Scientists and Thinkers
Below are some of the scientists and thinkers referenced in
Return of the God Hypothesis. To learn more about their contributions and how they fit into the story of the return of the God hypothesis, see specific chapters mentioned with each image.
Evolutionary biologist Richard Dawkins, a prominent New Atheist. First mentioned in Ch. 1, pg. 14. Physicist Lawrence Krauss, a prominent New Atheist. First mentioned in Ch. 1, pg. 14. Former Caltech astronomer Allan Sandage. First mentioned in Ch. 1, pg. 15. Dean Kenyon, a biophysicist and origin-of-life researcher. First mentioned in Ch. 1, pg. 15. John William Draper, one of the revisionist nineteenth-century historians who portrayed science and Christianity as at war with one another. First mentioned in Ch. 1, pg. 18. Andrew Dickson White, one of the revisionist nineteenth-century historians who portrayed science and Christianity as at war with one another. First mentioned in Ch. 1, pg. 18. The seventeenth-century astronomer Johannes Kepler, whose faith gave him confidence in the intelligibility of the universe. First mentioned in Ch. 1, pg. 25. William of Ockham, the thirteenth-century theologian who cautioned against multiplying theoretical entities and emphasized the “contingency” of creation. First mentioned in Ch. 1, pg. 27. The seventeenth-century chemist and mechanical philosopher Robert Boyle, who likened nature to a clock and a book, metaphors that presupposed its divine origin. First mentioned in Ch. 2, pg. 33. A portrait of the young Isaac Newton. First mentioned in Ch. 2, pg. 40. The Scottish philosopher David Hume, whose radical empiricism led him to reject the design argument and the possibility of miracles. First mentioned in Ch. 3, pg. 52. The German philosopher Immanuel Kant, who accepted a minimalist version of the design argument but rejected the cosmological argument for God’s existence as inconclusive. First mentioned in Ch. 3, pg. 54. The early nineteenth-century proponent of natural theology, William Paley. First mentioned in Ch. 3, pg. 57. Charles Darwin, British naturalist and author of On the Origin of Species. First mentioned in Ch. 3, pg. 58. Pierre Laplace, the French physicist and author of A Treatise of Celestial Mechanics. First mentioned in Ch. 3, pg. 59. Karl Marx, the founder of dialectical materialism. First mentioned in Ch. 3, pg. 62. The famed psychologist Sigmund Freud. First mentioned in Ch. 3, pg. 62. The prescient poet Edgar Allan Poe. First mentioned in Ch. 4, pg. 72. The astronomer Edwin Hubble. First mentioned in Ch. 4, pg. 75. Henrietta Leavitt, the astronomer whose discoveries about Cepheid variable stars allowed astronomers to calculate distances to distant galaxies. First mentioned in Ch. 4, pg. 76. Edwin Hubble observing the night sky through the Hooker Telescope at Mt. Wilson Observatory in California. Mentioned in Ch. 4, pg. 80. Vesto Slipher, the astronomer who first discovered the red shift of light coming from distant nebulae. First mentioned in Ch. 4, pg. 80. The physicist Albert Einstein who developed the theories of special and general relativity. First mentioned in Ch. 5, pg. 87. The Russian physicist Aleksandr Friedmann, who solved Einstein’s gravitational field equations. First mentioned in Ch. 5, pg. 92. The Belgian priest and physicist Georges Lemaitre, the father of the big bang theory. First mentioned in Ch. 5, pg. 93. The British astrophysicist Sir Arthur Eddington, who told Einstein about the evidence for galactic recession on a 1930 visit to Cambridge University, though Eddington himself did not much like its implications for a beginning to the universe. First mentioned in Ch. 5, pg. 95. Physicists Robert Wilson and Arno Penzias, co-discoverers of the cosmic background radiation, standing in front of the Horn Antenna at the Bell Labs in 1965. First mentioned in Ch. 5, pg. 102. A young Stephen Hawking, whose 1966 PhD thesis developed the first initial proof of a cosmological singularity theorem. First mentioned in Ch. 6, pg. 111. Physicist George Ellis, who collaborated with Stephen Hawking in their classic work The Large Scale Structure of Space-Time to prove cosmological singularity theorems based on general relativity. First mentioned in Ch. 6, pg. 113. Astrophysicist Sir Fred Hoyle. In the process of determining how the element carbon might have formed inside stars, Hoyle discovered many fine-tuning parameters. First mentioned in Ch. 7, pg. 130. Alexander Vilenkin, a theoretical physicist. First mentioned in Prologue, pg. 8, and more prominently in Ch. 6. The Oxford physicist Sir Roger Penrose, who collaborated with Stephen Hawking in proving cosmological singularity theorems and later calculated the exquisite and hyper-exponential fine tuning of the initial entropy of the universe. First mentioned in Ch. 8, pg. 149. The American chemist and co-author of The Mystery of Life’s Origin, Charles Thaxton. First mentioned in Ch. 9, pg. 182. The mathematician and philosopher David Berlinski, who has written persuasively about the problem of “combinatorial inflation” and the implausibility of a random mutational search producing novel functional genes and proteins. First mentioned in Ch. 10, pg. 199. Molecular biologist Douglas Axe. While working at the University of Cambridge Medical Research Council Laboratory from 1990 to 2003, Axe established that DNA base sequences capable of making protein “folds” are extremely rare among the vast number of corresponding possible sequences. First mentioned in Ch. 10, pg. 203. Sean Carroll, Caltech physicist and proponent of scientific naturalism. First mentioned in Ch. 11, pg. 218. Charles Sanders Peirce, the American philosopher and logician who explicated abductive reasoning. First mentioned in Ch. 11, pg. 223. Thomas Nagel, the eminent New York University philosopher of science and author of Mind & Cosmos: Why the Materialist Neo-Darwinian Conception of Nature Is Almost Certainly False. First mentioned in Ch. 15, pg. 301. Professor James Tour of Rice University, one of the leading synthetic organic chemists in the world. First mentioned in Ch. 15, pg. 310. Physicist Erwin Schrödinger, architect of quantum mechanics and the famed Schrödinger equation. First mentioned in Ch. 17, pg. 357. The nineteenth-century Austrian physicist Ludwig Boltzmann, who speculated about the possibility of “Boltzmann brains.” First mentioned in Ch. 19, pg. 399. Director of the Hayden Planetarium Neil deGrasse Tyson speaks as host of the Apollo 40th anniversary celebration held at the National Air and Space Museum, Monday, July 20, 2009 in Washington. Photo Credit: (NASA/Bill Ingalls) Prominently mentioned in Ch. 20, beginning on pg. 427.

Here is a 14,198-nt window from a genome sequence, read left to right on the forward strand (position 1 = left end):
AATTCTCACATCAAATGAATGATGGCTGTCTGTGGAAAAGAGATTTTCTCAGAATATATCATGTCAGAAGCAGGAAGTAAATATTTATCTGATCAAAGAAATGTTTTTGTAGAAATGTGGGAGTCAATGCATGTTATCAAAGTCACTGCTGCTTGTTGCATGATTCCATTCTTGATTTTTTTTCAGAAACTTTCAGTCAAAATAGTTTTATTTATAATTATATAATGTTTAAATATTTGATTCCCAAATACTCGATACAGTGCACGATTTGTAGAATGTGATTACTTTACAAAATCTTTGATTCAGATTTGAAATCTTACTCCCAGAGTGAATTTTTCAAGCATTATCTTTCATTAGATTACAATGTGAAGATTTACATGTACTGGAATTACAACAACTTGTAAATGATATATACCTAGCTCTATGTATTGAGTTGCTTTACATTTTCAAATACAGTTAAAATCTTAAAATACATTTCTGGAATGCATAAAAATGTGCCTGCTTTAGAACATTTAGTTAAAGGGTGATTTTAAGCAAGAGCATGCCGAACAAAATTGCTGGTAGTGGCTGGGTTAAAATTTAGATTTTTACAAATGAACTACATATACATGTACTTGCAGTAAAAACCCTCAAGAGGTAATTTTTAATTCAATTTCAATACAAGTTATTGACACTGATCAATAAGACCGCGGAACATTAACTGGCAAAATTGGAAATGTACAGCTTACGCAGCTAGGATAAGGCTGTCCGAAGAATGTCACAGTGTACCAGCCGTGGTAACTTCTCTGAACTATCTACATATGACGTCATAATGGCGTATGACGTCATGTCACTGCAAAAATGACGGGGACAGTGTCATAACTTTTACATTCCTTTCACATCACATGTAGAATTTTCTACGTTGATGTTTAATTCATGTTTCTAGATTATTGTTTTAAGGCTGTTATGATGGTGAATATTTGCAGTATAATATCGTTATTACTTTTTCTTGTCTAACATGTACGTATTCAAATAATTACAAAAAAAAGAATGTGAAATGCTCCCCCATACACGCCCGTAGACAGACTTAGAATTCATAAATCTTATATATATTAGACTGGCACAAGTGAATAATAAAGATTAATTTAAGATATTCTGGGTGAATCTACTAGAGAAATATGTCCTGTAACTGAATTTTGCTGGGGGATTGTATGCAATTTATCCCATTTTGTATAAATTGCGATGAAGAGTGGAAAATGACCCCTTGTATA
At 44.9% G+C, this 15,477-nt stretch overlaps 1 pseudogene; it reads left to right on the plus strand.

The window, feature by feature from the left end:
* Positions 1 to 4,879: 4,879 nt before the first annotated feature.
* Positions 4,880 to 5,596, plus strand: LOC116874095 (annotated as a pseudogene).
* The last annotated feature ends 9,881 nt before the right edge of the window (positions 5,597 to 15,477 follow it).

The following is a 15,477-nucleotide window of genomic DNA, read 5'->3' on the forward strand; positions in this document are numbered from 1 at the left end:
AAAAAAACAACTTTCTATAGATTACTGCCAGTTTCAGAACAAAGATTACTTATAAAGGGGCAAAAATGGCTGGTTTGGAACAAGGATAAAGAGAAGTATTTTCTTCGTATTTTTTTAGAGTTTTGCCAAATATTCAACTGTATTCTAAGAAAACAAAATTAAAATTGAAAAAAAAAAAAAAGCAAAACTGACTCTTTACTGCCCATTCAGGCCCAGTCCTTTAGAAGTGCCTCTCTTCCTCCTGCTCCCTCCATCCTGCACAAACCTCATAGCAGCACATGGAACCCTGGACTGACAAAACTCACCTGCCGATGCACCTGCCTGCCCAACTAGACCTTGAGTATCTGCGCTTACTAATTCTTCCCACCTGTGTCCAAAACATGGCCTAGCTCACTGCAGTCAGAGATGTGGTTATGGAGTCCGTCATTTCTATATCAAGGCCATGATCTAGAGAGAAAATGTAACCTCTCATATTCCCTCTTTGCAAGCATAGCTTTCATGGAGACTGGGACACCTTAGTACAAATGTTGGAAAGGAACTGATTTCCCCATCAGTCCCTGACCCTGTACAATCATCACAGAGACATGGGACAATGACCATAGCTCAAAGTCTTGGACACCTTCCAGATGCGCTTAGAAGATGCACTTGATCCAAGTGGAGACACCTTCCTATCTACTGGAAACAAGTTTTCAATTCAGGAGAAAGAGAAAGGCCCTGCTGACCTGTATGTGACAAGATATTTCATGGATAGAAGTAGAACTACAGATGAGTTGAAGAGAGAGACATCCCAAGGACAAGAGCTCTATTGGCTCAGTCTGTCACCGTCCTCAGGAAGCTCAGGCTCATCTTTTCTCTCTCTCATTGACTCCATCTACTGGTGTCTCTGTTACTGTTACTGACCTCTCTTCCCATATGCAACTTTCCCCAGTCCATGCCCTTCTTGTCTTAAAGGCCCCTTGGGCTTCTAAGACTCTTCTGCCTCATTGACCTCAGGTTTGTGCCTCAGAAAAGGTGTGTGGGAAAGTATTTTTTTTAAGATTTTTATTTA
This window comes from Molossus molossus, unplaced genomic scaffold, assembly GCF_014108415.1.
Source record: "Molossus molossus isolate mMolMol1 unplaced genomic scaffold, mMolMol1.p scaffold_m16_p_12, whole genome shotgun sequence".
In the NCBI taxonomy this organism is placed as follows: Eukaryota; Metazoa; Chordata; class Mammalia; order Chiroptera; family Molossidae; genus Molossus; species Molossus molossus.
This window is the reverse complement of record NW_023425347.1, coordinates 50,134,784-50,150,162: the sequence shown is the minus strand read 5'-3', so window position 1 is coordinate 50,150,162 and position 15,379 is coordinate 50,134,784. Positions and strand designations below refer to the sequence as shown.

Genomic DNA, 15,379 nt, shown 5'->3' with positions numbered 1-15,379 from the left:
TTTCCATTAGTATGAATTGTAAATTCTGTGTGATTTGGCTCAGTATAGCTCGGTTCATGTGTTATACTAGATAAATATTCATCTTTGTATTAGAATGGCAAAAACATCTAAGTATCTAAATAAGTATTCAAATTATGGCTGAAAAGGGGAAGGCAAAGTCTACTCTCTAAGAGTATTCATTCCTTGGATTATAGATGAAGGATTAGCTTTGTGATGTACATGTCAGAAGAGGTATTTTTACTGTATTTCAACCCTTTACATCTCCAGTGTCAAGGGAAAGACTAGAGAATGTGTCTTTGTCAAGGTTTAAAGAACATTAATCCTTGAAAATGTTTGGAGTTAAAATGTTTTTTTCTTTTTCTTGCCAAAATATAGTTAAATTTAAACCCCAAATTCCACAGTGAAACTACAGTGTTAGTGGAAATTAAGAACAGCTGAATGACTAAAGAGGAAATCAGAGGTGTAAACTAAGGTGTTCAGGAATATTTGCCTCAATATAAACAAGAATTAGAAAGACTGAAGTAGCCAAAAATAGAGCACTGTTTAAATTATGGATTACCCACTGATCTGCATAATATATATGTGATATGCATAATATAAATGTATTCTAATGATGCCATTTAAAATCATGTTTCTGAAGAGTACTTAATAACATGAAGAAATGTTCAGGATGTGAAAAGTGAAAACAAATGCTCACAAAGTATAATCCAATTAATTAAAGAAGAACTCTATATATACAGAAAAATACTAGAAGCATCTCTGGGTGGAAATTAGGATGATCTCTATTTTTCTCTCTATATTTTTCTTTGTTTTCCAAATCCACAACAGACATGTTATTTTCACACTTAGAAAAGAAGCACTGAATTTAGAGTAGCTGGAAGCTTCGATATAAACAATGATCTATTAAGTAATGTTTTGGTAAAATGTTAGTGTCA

Selected photos from the history of cosmology and space exploration.
Edwin Hubble Seated at Hooker Telescope Edwin Hubble poses inside the 200-inch Palomar telescope in 1953. On July 24, 1969, President Richard Nixon welcomes the quarantined Apollo 11 astronauts, Neil Armstrong, Michael Collins, and Buzz Aldrin, aboard the U.S.S. Hornet after the historic Apollo 11 lunar landing mission. Discovery Space shuttle in the National Air and Space Museum. Photo by NASA SpaceX Falcon Heavy Launch (February 6, 2018), Kennedy Space Center, Merritt Island, USA. Photo by SpaceX on Unsplash Photo by NASA on Unsplash Photo by NASA Apollo Lunar Module from a recent trip to Kennedy Space Center. Photo by Brian McGowan. NRAO Very Large Array, radio telescope near Soccoro, New Mexico. Photo by Donald Giannatti. Space Shuttle Columbia’s STS-4 mission launched from Kennedy Space Center on June 27, 1982. Photo from NASA. Hubble in orbit, April 6, 2005. Cosmic Imagery
Photo by Jeremy Thomas on Unsplash Photo by Fausto García on Unsplash The Milky Way. Photo by Ohmky. Photo by NASA on Unsplash Spiral galaxy and stars. Universe filled with stars, nebula and galaxy. Elements of this image furnished by NASA. A corona mass ejection erupts from our sun on August 31, 2012. Photo by Fausto García on Unsplash Photo by John Fowler on Unsplash Nebula and galaxies (elements furnished by NASA) Photo by Aldebaran S on Unsplash Illustration of Sun, Mercury, Venus, Earth, Mars, Jupiter, Saturn, Uranus, Neptune